COVID-19 Resource Center
COVID-19 Resource Center
March 06, 2020
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Patients with COVID-19 may experience GI symptoms, possible fecal-oral transmission

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Results from two studies published in Gastroenterology discussed manifested gastrointestinal symptoms and possible fecal-oral transmission in patients with COVID-19, the disease caused by the novel coronavirus.

“Amounting evidence from former studies of SARS indicated that the gastrointestinal tract (intestine) tropism of SARS coronavirus (SARS-CoV) was verified by the viral detection in biopsy specimens and stool, even in discharged patients, which may partially provide explanations for the gastrointestinal symptoms, potential recurrence and transmission of SARS from persistently shedding human as well,” Jinyang Gu, MD, of the department of transplantation, Xinhua Hospital Affiliated to Shanghai Jiao Tong University School of Medicine, and colleagues wrote in one of the studies.

Digestive symptoms of COVID-19

Two laboratories from China recently reported that they “successfully” isolated live 2019-nCoV from patients’ stool, according to Gu and colleagues.

Before respiratory symptoms, many patients with COVID-19 had diarrhea, nausea, vomiting and abdominal discomfort, according to Gu and colleagues.

Studies discussed manifested gastrointestinal symptoms and possible fecal-oral transmission in patients with COVID-19, the disease caused by the novel coronavirus.

“Surprisingly, recent single-cell RNA sequencing data from two independent cohorts revealed a significant enrichment of ACE2 expression in cholangiocytes (59.7% of cells) instead of hepatocytes (2.6% of cells) suggesting that 2019-nCoV might lead to direct damage of intrahepatic bile ducts,” the researchers wrote. “Altogether, many efforts should be made to be alert on the initial digestive symptoms of COVID-19 for early detection, early diagnosis, early isolation and early intervention.”

Signs for SARS-CoV-2

In accordance with Chinese CDC guidelines, Fei Xiao, MD, PhD, of the department of infectious diseases at the Fifth Affiliated Hospital, Sun Yat-sen University, Guangdong, China, and colleagues obtained clinical specimens, which included serum, nasopharyngeal and oropharyngeal swabs, urine, stool and tissues, from 73 patients hospitalized with SARS-CoV-2 between Feb. 1 and 14. Then, using China CDC-standardized quantitative polymerase chain reaction assay, researchers tested specimens for signs of SARS-CoV-2 RNA.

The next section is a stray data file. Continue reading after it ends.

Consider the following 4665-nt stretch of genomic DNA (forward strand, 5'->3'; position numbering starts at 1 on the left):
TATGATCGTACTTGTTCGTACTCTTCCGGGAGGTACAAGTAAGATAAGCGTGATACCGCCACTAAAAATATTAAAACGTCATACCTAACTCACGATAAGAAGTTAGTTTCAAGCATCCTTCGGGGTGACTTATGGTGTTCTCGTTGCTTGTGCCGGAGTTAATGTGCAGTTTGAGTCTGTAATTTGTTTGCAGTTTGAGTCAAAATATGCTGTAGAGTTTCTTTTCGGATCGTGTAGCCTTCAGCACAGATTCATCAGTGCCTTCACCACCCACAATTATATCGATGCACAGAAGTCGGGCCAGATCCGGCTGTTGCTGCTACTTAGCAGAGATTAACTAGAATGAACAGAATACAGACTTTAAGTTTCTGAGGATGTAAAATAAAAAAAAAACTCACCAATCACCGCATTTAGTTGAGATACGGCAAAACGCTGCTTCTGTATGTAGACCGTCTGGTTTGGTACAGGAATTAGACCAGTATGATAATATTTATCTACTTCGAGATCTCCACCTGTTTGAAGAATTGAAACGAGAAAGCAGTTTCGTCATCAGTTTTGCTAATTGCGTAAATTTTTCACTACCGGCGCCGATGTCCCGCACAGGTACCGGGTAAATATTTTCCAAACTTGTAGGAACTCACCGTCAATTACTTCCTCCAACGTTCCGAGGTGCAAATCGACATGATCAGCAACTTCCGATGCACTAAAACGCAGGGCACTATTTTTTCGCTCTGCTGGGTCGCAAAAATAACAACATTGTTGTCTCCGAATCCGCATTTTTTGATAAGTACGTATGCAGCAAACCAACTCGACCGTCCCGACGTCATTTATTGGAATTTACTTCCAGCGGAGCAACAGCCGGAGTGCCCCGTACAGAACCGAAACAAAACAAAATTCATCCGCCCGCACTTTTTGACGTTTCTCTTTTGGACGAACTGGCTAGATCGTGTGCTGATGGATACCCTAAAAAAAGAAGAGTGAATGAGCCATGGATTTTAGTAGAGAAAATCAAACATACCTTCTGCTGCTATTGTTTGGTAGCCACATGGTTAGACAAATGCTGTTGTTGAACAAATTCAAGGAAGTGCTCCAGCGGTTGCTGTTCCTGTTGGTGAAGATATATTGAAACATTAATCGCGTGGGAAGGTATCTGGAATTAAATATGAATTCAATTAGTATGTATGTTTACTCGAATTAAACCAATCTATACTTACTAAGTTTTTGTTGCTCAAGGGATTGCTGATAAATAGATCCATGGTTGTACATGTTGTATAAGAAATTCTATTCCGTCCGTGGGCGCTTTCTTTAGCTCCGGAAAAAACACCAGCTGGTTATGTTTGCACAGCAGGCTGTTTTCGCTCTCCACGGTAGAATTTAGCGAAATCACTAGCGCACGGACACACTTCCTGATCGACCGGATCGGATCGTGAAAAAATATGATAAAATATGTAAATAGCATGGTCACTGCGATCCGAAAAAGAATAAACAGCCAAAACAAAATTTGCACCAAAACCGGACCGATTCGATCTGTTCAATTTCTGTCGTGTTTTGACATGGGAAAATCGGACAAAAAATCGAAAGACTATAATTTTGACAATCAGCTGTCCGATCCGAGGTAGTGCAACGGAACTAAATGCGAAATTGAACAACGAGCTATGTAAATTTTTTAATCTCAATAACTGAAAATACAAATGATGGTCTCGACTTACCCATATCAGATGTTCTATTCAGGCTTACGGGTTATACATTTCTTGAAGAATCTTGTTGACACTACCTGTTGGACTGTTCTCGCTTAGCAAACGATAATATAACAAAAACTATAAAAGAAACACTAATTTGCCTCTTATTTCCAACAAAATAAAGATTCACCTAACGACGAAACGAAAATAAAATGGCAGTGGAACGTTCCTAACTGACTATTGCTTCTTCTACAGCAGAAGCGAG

“Our immunofluorescent data showed that ACE2 protein, which has been proved to be a cell receptor for SARS-CoV-2, is abundantly expressed in the glandular cells of gastric, duodenal and rectal epithelia, supporting the entry of SARS-CoV-2 into the host cells,” Xiao and colleagues wrote in the other study.

Endoscopy was used to obtain esophageal, gastric, duodenal and rectal tissues from one patient. In addition, Xiao and colleagues performed histological staining as well as viral receptor ACE2 and viral nucleocapsid staining. Laser scanning confocal microscopy (LSM880, Carl Zeiss MicroImaging) was used to obtain images of fluorescent staining.

Xiao and colleagues found that, of the 73 hospitalized patients with SARS-CoV-2, 39 patients (25 males and 14 females) tested positive for SARS-CoV-2 RNA in stool. Patients who tested positive for SARS-CoV-2 RNA in stool ranged in age from 10 months to 78 years. Investigators noted the duration time of positive stool was between 1 and 12 days. There were 17 patients who remained positive in stool even after they demonstrated negative in respiratory samples.

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In the patient in which gastrointestinal endoscopy was performed, the mucous epithelium of esophagus, stomach, duodenum and rectum demonstrated no significant damage with histological staining. Xiao and colleagues noted infiltrate of occasional lymphocytes in esophageal squamous epithelium and in lamina propria of stomach, duodenum and rectum, numerous infiltrating plasma cells and lymphocytes with interstitial edema were observed.

According to the researchers, the viral host receptor ACE2 stained positive mostly in the cytoplasm of gastrointestinal epithelial cells.

“Staining of viral nucleocapsid protein (NP) was visualized in the cytoplasm of gastric, duodenal and rectum glandular epithelial cell, but not in esophageal epithelium,” the researchers wrote. “The positive staining of ACE2 and SARS-CoV-2 was also observed in gastrointestinal epithelium from other patients, who tested positive for SARS-CoV-2 RNA in feces.” – by Monica Jaramillo

 

Disclosures: The authors report no relevant financial disclosures.